How to Make Your Front Door Safe
Making Your Front Door Safe
It is not a good idea to open your front door to anyone until you know who is calling. It will take you no more than an hour or two to fix a simple peephole viewer that will enable you to see visitors without opening the door, and a strong security chain which will allow you to check their identification before you admit them.
- Tape measure
- Brace or
- Wood bits
Fitting a viewer
Select a viewer with as wide an angle of vision as possible: you should be able to see someone standing to the side of the door or even crouching below the viewer. Choose one that is adjustable to fit any thickness of door.
Drill a hole the recommended size — usually 12mm (1/4in) — right through the centre of the door at a comfortable eye level. Insert the barrel of the viewer into the hole from the outside, thenon the eyepiece from inside.
Attaching a security chain
No special skills are needed to fit a door chain. Fix it securely, just below the lock, by screwing the metal plates to the door and frame.
Fitting a Better Lock
The door by which you leave the house — usually the front door — needs a particularly strong lock, because it can’t be bolted from inside except when you are at home. Don’t rely entirely on an old-fashioned night latch, which offers no security at all — it is only as strong as theholding it to the door, and a thief can easily break a pane of glass to operate it or simply slide back the bolt with a credit card. Fit a mortise lock, inserted into a slot cut in the edge of the door, where it cannot easily be tampered with. There are various patterns to suit the width of the door stile and the location of the door.
Selecting the Right Mortise Lock
A mortise sashlock is suitable for back and. It has a handle on each side that operates a springbolt, and a key-operated deadbolt which can’t be pushed back once the door is closed. Purely key-operated mortise locks are best for final-exit doors where no handle is necessary. Any exterior-door lock should conform to BS 3621: this is a British Standard which ensures that the lock has a minimum of 1000 key variations, is proof against ‘picking’ and is strong enough to resist drilling, cutting or forcing. Some locks are intended for right-hand opening doors.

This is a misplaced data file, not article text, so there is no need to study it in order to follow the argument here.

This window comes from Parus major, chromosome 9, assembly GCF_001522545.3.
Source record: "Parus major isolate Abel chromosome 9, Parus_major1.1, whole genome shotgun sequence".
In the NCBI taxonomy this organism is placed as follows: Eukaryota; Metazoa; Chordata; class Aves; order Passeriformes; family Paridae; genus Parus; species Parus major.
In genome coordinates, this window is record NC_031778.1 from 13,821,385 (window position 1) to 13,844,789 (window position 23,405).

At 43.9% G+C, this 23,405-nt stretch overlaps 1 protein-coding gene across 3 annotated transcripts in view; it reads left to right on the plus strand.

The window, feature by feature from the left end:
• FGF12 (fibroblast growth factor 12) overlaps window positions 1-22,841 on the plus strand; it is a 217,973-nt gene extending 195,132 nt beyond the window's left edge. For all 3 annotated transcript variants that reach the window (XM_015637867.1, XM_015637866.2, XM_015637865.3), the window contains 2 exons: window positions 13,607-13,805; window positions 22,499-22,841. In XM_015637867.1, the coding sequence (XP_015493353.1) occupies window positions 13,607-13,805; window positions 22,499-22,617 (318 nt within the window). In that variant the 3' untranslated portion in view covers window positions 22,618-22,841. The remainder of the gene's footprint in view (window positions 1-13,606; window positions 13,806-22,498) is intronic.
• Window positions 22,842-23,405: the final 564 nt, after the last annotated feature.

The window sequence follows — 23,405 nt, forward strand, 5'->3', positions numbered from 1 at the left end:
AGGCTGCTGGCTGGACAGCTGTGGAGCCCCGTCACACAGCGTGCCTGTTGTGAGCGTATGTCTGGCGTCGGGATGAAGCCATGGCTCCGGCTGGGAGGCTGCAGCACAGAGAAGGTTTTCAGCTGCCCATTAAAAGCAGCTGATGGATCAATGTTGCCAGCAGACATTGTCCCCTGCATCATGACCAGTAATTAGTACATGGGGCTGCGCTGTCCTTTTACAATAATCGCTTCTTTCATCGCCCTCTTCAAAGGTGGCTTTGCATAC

- Brace or power drill
- Craft knife
- Marking gauge
- Padsaw or jigsaw
- Try square
- Wood bits
Inserting the Lock
Wedge the door open, so that you can work conveniently on the closing edge.
- Scribe a line centrally on the edge of the door with a marking gauge, and use the lock body as a template to mark the top and bottom of the mortise.
- Choose a drill bit that matches the thickness of the lock-body and drill out the majority of the waste wood within marked lines. Square up the edges of the mortise with a chisel until the lock fits snugly in the slot.
- Mark around the edge of the faceplate with a knife, then chop a series of shallow cuts across the waste wood with a chisel. Pare out the recess until the faceplate (including its thin brass coverplate, if fitted) is flush with the edge of the door.
- Hold the lock against the face of the door and mark the centre of the keyhole with a bradawl. Clamp a block of scrap timber to the other side of the door over the keyhole position and drill right through on the centre mark (the block prevents the drill bit splintering the face of the door as it bursts through on the other side). Using a or power jigsaw, cut out a slot for the keyhole on both sides of the door.
- Screw the lock into its recess and check its operation, then attach its coverplate. Finally, the escutcheons over the keyholes.
- With the door closed, operate the bolt; it may incorporate a marking device to gauge the position of the striking plate on the doorframe. If it doesn’t have a marking device, shoot the bolt fully open, then push the door to and draw round the bolt on the face of the frame.
- Mark out and cut the mortise and recess for the striking plate, as described for the mortise lock itself.